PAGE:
Top 5 things to do in Pembrokeshire


Want a holiday that’s going to keep you busy? A trip to Pembrokeshire is certain to go down a treat as, whether you’re taking the kids away for a family jaunt or having a weekend break with your partner, there will be plenty to occupy you.

No matter what your interests are or the ages of your fellow holidaymakers, you won’t need to worry about boredom setting in at any point. In fact, the only thing you might struggle with is fitting in all the exciting attractions and activities the county has to offer! Incorporating any of the following is sure to make for a memorable getaway.

Visit amazing museums

If you’re one of those people who enjoy spending time wandering around museums, you’ll be in your element in the county. There are dozens of cultural institutions you can visit from the cottage in Pembrokeshire you’ve booked, among them the National Coracle Centre. As you’ve probably guessed from its name, this is dedicated to the history of the coracle, a lightweight boat that originates from Wales. Dozens of the vessels are displayed here, many of which were made in Wales, although models produced in Vietnam, India and Iraq are also exhibited.

Connect with nature at the Welsh Wildlife Centre

Wales is home to an array of wildlife, with Pembrokeshire no exception to this. Head to the Welsh Wildlife Centre, situated on the banks of the Teifi River, and you’ll be able to follow themed nature trails and check out the owls and other feathered creatures that live in the onsite bird hides.

There is an adventure playground for children, as well as the opportunity to go pond dipping. If the weather takes a turn for the worse, head indoors and you can watch a live webcam feed broadcasting footage of Skomer Island. This pretty isle is located just off the Pembrokeshire mainland and is inhabited by a range of birds, including razorbills and guillemots.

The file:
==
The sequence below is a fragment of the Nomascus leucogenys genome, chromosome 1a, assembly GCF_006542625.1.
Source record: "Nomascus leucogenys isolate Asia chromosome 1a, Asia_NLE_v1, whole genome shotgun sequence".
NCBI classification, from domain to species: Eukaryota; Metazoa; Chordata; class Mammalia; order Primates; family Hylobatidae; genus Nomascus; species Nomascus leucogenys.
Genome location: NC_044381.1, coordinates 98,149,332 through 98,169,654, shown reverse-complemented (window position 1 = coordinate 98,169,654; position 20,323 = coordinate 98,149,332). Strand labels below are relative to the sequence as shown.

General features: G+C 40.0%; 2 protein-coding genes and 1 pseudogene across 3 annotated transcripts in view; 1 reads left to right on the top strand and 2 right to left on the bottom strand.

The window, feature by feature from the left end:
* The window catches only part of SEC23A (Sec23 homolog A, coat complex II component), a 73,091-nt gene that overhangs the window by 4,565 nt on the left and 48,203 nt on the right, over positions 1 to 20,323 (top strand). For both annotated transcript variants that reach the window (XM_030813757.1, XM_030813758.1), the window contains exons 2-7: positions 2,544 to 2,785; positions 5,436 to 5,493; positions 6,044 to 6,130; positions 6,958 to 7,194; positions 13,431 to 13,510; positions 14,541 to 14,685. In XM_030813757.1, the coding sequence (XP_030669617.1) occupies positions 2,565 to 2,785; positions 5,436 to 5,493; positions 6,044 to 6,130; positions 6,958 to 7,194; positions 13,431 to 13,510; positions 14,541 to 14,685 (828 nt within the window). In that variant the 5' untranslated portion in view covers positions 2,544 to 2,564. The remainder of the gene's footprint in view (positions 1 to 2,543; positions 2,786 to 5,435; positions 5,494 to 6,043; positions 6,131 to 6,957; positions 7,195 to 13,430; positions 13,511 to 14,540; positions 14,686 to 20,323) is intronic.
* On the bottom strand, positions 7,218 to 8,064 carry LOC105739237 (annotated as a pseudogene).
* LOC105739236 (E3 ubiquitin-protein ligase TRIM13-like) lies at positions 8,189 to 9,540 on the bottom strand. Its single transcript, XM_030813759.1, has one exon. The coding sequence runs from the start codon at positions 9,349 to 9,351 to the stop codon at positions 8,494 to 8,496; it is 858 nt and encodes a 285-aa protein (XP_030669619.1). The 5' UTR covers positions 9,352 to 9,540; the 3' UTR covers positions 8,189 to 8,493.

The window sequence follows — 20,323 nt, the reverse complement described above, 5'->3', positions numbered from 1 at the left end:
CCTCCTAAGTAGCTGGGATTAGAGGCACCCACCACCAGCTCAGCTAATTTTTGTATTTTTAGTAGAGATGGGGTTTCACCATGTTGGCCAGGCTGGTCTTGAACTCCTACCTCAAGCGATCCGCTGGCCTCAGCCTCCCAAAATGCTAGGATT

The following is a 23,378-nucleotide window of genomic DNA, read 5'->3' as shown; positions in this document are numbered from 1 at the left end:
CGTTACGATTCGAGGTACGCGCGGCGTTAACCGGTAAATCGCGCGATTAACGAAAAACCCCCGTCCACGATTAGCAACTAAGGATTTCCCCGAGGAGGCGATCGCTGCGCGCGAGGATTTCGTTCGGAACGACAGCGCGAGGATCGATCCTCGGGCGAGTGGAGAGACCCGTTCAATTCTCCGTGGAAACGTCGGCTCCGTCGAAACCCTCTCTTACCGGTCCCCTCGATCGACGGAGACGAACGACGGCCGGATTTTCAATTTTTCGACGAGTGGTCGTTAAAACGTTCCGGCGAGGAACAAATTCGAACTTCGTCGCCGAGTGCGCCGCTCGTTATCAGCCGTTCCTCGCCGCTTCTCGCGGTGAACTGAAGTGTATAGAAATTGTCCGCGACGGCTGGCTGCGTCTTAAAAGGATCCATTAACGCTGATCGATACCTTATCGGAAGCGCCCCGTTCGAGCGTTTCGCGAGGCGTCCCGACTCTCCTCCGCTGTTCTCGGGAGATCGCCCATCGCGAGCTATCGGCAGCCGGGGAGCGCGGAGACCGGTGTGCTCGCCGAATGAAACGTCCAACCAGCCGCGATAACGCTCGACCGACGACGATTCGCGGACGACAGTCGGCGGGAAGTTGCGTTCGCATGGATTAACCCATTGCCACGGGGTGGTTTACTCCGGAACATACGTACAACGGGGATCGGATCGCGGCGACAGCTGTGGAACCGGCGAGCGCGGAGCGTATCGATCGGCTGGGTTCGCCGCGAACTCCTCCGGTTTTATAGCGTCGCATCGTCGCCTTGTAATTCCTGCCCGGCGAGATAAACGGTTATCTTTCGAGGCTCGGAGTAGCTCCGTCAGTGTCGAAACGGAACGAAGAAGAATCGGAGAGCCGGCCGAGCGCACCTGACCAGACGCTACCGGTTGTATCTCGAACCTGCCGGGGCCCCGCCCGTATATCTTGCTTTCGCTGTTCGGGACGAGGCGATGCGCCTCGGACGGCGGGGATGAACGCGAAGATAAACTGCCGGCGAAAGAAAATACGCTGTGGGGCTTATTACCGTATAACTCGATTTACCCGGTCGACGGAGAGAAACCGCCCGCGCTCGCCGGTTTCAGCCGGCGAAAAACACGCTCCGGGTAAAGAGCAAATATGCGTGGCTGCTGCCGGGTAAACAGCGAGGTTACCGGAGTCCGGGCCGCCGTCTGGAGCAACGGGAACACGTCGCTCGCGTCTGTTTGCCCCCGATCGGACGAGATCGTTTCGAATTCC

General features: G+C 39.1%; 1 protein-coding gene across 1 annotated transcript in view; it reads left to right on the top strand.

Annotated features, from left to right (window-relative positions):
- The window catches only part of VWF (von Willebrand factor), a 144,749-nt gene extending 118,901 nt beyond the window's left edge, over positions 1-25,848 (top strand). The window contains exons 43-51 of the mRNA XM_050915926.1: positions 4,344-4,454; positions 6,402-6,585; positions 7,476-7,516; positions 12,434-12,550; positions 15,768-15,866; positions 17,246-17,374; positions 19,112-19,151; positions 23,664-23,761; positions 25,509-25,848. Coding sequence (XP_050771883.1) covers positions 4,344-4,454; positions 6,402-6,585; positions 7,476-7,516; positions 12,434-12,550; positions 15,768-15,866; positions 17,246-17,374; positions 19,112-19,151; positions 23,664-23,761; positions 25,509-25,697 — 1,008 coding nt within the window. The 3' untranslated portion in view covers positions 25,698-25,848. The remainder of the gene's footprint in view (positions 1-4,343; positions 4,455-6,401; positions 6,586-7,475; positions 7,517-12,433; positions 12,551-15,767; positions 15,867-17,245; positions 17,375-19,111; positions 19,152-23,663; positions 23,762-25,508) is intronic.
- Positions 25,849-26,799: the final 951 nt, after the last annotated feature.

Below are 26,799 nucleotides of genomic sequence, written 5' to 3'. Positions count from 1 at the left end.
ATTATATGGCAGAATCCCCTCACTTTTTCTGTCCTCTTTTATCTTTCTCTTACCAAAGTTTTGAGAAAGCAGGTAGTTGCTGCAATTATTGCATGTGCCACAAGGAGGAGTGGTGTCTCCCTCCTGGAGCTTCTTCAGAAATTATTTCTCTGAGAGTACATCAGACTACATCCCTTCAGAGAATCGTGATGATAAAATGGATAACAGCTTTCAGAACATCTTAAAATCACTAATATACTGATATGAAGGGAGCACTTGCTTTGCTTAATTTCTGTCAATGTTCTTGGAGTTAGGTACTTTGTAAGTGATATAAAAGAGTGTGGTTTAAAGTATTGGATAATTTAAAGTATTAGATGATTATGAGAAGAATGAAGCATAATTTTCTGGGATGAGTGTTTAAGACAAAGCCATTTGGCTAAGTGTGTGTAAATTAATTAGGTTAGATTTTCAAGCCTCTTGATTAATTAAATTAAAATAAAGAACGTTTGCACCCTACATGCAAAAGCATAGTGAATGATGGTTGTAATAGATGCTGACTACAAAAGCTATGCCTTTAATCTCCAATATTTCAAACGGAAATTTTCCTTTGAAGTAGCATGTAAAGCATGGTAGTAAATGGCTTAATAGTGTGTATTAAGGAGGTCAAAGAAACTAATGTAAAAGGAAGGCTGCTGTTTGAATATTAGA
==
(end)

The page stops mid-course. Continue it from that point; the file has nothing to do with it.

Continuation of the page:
Take a stroll along the Pembrokeshire Coastal Path

If you’re hoping to stretch your legs a little while on holiday, you can easily do so by following the Pembrokeshire Coastal Path. This trail stretches for 186 miles, so there is lots of terrain to explore.

It’ll take about two weeks to walk the route from start to finish, but even if you are only able to complete a shorter section of it, you can still take in wonderful scenery. No matter how long you hike along the path for, you will be provided with astounding views of the Welsh coast, be it in the shape of sandy beaches, rocky coves or steep cliffs. You might even get to see lime kilns and Iron Age forts, so there should be plenty to catch your eye.

Ride the waves

Pembrokeshire’s a great place for surfing, with Freshwater West considered the best spot for the sport in all of Wales due to its large waves and strong north-easterly winds. However, the fast breaks mean that while it is popular among surfers, it’s not the best place for novices to practice their skills. Newgale, meanwhile, is sheltered by the Marloes peninsula and features consistent swells, making it ideal for beginners looking to get to grips with the basics of the water sport.

Explore Upton Castle

Last, but not least, Cosheston’s Upton Castle is well worth a visit if you’re going on holiday in Pembrokeshire. This fortress dates back to the 12th century and, although it’s relatively small compared to some of the other castles in Wales, it is a particularly fascinating one to explore.

Make sure you check out the medieval chapel thought to have been built in the 13th century, where you’ll come across an effigy of Sir William Malenfant, a Norman knight who ordered the castle’s construction. The manicured gardens and arboretum are also well worth a visit, as you’ll get to see rare plants and trees, including ginkgo biloba and drimys winteri.


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